dna

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DNA

n. scientifically, deoxyribonucleic acid, a chromonal double chain (the famous "double helix") in the nucleus of each living cell the combination of which determines each individual's hereditary characteristics. In law, the importance is the discovery that each person's DNA is different and is found in each living cell, so a hair, blood, skin or any part of the body can be used to identify and distinguish an individual from all other people. DNA testing can result in proof of one's involvement or lack of involvement in a crime scene. While recent DNA tests have proved a convicted killer on death row did not commit a crime and resulted in his release, current debate concerns whether DNA evidence is scientifically certain enough to be admitted in trials. The trend is strongly in favor of admission.

dna

noun authentication, certification, confirmation of identity, proof of identity, scientific evidence, scientific means of designation, scientific means of identity, scientific means to distinguish a person, scientific method to reveal identity, substantiation, validation of identity, verification of identity, deoxyribonucleic acid
Associated concepts: appeal of a case, DNA fingerprint, DNA polymerase, forensics, overturning a case, reversal of a case

DNA

abbreviation for deoxyribonucleic acid, a chemical which is found in virtually every cell in the body and which carries genetic information. Except for identical twins, each person's DNA is unique. DNA profiling doesn't allow the examination of every single difference between people's DNA so the concentration will be on those aspects which are most likely to yield a difference. DNA can be extracted from any cells that contain a structure called the nucleus, for example, blood, semen, saliva or hair.

Mitochondrial DNA is inherited only from a person's mother. Brothers and sisters have the same mitochondrial DNA type as their mother. This feature of mitochondrial DNA can be used for body identification. The γ-chromosome is present only in men and is largely unchanged as it passes through the male line of a family. The usefulness of the technique in criminal matters is vastly enhanced by the extent to which it is possible to compare a sample with other individuals. To this end there is a National DNA Database maintained by the ASSOCIATION OF CHIEF POLICE OFFICERS and managed by the FORENSIC SCIENCE SERVICE. Techniques vary. There is a UK offence of DNA theft. It is also of assistance in paternity matters.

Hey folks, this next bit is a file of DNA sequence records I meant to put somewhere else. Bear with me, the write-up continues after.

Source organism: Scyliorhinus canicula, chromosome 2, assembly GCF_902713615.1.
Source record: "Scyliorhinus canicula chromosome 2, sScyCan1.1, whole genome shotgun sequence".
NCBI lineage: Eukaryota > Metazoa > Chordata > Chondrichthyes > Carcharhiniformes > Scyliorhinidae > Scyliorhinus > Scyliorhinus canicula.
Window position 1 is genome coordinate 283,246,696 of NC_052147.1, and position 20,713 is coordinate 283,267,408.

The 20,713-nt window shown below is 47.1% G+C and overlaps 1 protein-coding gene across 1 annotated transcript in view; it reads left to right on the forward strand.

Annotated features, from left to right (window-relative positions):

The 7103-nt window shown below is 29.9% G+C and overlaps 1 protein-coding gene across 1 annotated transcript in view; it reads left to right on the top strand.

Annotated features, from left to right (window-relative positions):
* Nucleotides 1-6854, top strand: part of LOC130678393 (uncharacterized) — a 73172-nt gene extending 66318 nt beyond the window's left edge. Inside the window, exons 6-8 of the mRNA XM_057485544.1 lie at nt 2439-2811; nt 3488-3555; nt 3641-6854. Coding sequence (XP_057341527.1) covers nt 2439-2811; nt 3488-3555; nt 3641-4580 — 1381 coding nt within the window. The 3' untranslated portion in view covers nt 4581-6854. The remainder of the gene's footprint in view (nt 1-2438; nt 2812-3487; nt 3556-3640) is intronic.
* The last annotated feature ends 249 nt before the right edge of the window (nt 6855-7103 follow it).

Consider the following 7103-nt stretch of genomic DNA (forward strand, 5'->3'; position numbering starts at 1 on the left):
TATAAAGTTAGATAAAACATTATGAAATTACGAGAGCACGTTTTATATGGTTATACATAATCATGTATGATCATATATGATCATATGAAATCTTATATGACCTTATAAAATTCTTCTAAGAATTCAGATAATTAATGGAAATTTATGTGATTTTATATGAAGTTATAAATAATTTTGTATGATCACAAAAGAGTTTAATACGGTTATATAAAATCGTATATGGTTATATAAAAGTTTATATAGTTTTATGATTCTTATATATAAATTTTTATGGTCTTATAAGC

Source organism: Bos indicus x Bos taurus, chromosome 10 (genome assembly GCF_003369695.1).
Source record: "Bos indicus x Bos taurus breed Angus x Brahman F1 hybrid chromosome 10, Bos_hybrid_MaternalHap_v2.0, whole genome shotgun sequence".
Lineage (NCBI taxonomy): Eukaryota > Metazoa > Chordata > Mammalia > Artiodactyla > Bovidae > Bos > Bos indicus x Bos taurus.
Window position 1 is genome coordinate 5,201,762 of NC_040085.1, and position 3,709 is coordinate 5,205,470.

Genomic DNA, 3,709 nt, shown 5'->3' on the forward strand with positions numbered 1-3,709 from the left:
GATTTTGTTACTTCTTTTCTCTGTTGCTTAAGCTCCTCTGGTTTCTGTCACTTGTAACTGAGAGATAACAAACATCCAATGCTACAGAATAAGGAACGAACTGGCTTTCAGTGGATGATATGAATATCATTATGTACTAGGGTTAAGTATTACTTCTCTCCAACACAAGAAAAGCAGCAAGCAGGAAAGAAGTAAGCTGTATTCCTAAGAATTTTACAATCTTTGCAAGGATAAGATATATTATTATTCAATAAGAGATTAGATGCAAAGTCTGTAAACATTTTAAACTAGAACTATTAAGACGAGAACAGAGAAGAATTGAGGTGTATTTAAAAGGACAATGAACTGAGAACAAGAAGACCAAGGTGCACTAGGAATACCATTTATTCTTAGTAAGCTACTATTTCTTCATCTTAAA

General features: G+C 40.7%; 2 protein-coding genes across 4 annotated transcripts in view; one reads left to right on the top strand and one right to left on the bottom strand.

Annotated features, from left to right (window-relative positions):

References in periodicals archive ?
Remember, there are times when no mutations can be found in the nuclear DNA in spite of cancer's being present.
The scope of the accreditation must include forensic biology with applicable subcategories to perform the requested services to include serology (body fluid identification) and nuclear DNA testing.
Other concerns involve more technical issues, such as unknowns regarding the interactions of the nuclear DNA and mitochondrial DNA.
Changing the law to allow mitochondrial donation in no way affects the firm ban on altering nuclear DNA or reproductive human cloning, it is claimed.
Its nuclear DNA is then transferred to a fertilised donor egg, containing healthy mitochondria, whose own nuclear DNA has been removed.
An egg from one species, such as a domestic cow, has its nucleus removed and replaced with the nucleus and nuclear DNA of an endangered species, such as the Javan banteng, a type of wild cow found in Southeast Asia.
In either case, the nuclear DNA hails from the mother and father, but the mitochondria and their DNA come from a second woman.
Skeleton Unlike nuclear DNA, found in the hearts of cells, mitochondrial DNA is inherited only from mothers.
In addition, mitochondria contain their own genomes, which code for specific proteins and are expressed in coordination with nuclear DNA to regulate the provision of energy to cells.
The researchers also collected 235 tissue samples from animals in the same areas, stretching from the eastern Atlantic to the western Pacific Oceans, analyzing both mitochondrial and nuclear DNA for significant variations between populations.
That means we can get the least damaged DNA and first of all - nuclear DNA.
The nuclear DNA, which influences characteristics such as sex, height and eye colour, would come from the mother and father.

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